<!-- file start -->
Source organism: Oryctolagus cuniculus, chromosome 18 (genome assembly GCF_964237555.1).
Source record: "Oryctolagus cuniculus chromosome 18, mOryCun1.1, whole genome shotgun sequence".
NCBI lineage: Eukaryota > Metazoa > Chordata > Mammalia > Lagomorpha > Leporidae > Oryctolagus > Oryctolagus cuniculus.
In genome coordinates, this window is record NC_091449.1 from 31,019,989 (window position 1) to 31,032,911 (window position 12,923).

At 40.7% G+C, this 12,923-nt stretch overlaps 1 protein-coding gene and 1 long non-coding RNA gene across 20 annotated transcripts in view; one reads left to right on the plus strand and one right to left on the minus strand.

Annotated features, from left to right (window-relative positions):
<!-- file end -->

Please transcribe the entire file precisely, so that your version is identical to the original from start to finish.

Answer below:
Source organism: Oryctolagus cuniculus, chromosome 18 (genome assembly GCF_964237555.1).
Source record: "Oryctolagus cuniculus chromosome 18, mOryCun1.1, whole genome shotgun sequence".
NCBI lineage: Eukaryota > Metazoa > Chordata > Mammalia > Lagomorpha > Leporidae > Oryctolagus > Oryctolagus cuniculus.
In genome coordinates, this window is record NC_091449.1 from 31,019,989 (window position 1) to 31,032,911 (window position 12,923).

At 40.7% G+C, this 12,923-nt stretch overlaps 1 protein-coding gene and 1 long non-coding RNA gene across 20 annotated transcripts in view; one reads left to right on the plus strand and one right to left on the minus strand.

Annotated features, from left to right (window-relative positions):